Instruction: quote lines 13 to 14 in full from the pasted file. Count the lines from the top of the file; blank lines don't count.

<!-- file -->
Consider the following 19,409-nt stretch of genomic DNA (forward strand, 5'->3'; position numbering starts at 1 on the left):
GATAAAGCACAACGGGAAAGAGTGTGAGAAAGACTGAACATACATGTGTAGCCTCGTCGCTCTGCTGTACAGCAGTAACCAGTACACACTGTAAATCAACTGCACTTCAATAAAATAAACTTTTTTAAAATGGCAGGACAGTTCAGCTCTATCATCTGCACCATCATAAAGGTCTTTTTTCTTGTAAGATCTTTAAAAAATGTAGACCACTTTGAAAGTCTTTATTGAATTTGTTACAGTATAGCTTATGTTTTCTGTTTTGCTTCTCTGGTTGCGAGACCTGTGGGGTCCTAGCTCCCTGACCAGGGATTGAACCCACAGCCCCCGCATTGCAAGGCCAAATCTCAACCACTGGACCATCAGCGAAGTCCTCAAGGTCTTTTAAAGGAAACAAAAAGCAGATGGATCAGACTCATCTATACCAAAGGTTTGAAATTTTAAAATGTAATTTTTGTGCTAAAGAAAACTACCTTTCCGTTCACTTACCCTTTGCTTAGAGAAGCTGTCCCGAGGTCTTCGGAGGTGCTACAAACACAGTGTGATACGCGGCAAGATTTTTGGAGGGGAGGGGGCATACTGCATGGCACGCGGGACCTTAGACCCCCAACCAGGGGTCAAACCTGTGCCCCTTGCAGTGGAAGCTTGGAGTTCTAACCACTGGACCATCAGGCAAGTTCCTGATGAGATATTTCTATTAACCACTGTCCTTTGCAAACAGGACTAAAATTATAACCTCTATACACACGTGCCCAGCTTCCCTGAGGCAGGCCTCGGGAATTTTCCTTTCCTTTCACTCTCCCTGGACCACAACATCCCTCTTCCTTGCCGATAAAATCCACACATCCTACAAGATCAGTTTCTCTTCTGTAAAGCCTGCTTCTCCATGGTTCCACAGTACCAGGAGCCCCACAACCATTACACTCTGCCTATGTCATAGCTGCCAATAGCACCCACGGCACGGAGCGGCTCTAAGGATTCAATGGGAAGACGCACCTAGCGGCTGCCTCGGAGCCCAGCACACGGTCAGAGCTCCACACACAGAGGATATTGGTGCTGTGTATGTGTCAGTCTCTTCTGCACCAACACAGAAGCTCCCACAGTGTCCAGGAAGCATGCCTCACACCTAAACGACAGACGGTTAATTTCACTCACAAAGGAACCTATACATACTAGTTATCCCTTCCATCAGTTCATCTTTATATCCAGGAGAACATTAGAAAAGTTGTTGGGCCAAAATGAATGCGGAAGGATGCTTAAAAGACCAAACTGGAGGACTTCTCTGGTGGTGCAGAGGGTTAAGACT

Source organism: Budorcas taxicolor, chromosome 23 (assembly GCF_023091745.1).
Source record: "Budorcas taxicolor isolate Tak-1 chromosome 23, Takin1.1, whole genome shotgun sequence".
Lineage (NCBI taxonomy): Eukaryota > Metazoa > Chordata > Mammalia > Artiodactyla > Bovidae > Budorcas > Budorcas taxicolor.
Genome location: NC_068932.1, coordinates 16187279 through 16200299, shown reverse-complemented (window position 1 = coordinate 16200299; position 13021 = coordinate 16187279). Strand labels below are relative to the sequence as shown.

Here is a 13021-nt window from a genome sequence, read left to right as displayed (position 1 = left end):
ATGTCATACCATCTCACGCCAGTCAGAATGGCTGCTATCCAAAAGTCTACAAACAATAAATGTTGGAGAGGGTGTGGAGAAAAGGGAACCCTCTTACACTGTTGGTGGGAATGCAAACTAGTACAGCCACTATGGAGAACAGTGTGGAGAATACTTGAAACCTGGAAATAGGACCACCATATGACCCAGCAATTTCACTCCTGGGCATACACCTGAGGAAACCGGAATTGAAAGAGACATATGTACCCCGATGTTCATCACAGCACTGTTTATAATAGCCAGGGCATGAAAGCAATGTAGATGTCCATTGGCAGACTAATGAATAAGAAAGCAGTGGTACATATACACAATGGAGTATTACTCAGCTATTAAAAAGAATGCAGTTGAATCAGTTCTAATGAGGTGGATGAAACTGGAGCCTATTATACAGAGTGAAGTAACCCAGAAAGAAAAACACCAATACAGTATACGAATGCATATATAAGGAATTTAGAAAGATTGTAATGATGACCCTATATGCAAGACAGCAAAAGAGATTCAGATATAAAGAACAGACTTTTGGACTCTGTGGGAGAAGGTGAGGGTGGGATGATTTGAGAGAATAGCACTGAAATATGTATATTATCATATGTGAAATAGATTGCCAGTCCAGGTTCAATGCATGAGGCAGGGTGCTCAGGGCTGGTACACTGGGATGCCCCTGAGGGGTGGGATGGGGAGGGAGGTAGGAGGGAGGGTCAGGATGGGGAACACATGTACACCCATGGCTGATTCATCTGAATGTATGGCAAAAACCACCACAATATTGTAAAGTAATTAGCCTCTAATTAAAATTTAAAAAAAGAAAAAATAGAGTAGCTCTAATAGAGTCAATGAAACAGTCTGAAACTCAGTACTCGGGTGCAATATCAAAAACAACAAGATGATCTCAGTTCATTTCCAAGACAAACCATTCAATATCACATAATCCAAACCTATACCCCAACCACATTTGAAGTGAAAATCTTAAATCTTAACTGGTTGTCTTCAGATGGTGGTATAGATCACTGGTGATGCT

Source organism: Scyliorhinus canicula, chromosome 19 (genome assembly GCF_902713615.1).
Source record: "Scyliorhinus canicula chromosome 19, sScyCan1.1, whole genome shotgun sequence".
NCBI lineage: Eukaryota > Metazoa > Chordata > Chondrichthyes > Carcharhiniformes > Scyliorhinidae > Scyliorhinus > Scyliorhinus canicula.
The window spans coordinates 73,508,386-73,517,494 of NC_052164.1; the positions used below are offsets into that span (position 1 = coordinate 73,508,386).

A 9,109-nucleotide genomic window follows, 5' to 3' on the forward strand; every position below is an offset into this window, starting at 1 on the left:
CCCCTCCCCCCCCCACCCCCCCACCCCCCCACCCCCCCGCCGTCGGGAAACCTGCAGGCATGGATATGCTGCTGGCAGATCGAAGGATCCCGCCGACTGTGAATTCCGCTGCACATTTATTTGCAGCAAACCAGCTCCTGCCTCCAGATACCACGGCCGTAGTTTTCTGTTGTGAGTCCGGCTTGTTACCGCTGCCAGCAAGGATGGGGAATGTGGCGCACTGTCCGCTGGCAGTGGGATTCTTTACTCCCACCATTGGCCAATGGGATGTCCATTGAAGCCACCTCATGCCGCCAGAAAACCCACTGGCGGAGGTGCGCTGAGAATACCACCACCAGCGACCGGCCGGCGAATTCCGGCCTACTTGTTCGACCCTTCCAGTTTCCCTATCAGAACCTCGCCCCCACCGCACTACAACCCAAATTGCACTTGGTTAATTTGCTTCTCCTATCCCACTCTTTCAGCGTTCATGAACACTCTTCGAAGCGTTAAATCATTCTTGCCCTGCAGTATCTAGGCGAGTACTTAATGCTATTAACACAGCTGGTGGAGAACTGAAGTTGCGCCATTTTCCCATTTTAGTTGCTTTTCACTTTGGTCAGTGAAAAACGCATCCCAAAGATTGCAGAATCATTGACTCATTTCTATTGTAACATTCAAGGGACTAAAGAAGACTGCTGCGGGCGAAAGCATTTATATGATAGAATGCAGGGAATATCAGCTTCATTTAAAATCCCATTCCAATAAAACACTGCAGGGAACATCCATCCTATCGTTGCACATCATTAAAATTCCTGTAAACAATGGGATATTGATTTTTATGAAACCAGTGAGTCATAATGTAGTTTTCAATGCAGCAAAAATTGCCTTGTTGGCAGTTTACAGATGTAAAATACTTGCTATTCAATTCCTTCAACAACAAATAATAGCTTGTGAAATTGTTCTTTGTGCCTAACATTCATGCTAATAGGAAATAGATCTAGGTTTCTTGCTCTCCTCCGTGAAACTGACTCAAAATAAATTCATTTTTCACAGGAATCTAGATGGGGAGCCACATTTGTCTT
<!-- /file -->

A 9,109-nucleotide genomic window follows, 5' to 3' on the forward strand; every position below is an offset into this window, starting at 1 on the left:
CCCCTCCCCCCCCCACCCCCCCACCCCCCCACCCCCCCGCCGTCGGGAAACCTGCAGGCATGGATATGCTGCTGGCAGATCGAAGGATCCCGCCGACTGTGAATTCCGCTGCACATTTATTTGCAGCAAACCAGCTCCTGCCTCCAGATACCACGGCCGTAGTTTTCTGTTGTGAGTCCGGCTTGTTACCGCTGCCAGCAAGGATGGGGAATGTGGCGCACTGTCCGCTGGCAGTGGGATTCTTTACTCCCACCATTGGCCAATGGGATGTCCATTGAAGCCACCTCATGCCGCCAGAAAACCCACTGGCGGAGGTGCGCTGAGAATACCACCACCAGCGACCGGCCGGCGAATTCCGGCCTACTTGTTCGACCCTTCCAGTTTCCCTATCAGAACCTCGCCCCCACCGCACTACAACCCAAATTGCACTTGGTTAATTTGCTTCTCCTATCCCACTCTTTCAGCGTTCATGAACACTCTTCGAAGCGTTAAATCATTCTTGCCCTGCAGTATCTAGGCGAGTACTTAATGCTATTAACACAGCTGGTGGAGAACTGAAGTTGCGCCATTTTCCCATTTTAGTTGCTTTTCACTTTGGTCAGTGAAAAACGCATCCCAAAGATTGCAGAATCATTGACTCATTTCTATTGTAACATTCAAGGGACTAAAGAAGACTGCTGCGGGCGAAAGCATTTATATGATAGAATGCAGGGAATATCAGCTTCATTTAAAATCCCATTCCAATAAAACACTGCAGGGAACATCCATCCTATCGTTGCACATCATTAAAATTCCTGTAAACAATGGGATATTGATTTTTATGAAACCAGTGAGTCATAATGTAGTTTTCAATGCAGCAAAAATTGCCTTGTTGGCAGTTTACAGATGTAAAATACTTGCTATTCAATTCCTTCAACAACAAATAATAGCTTGTGAAATTGTTCTTTGTGCCTAACATTCATGCTAATAGGAAATAGATCTAGGTTTCTTGCTCTCCTCCGTGAAACTGACTCAAAATAAATTCATTTTTCACAGGAATCTAGATGGGGAGCCACATTTGTCTT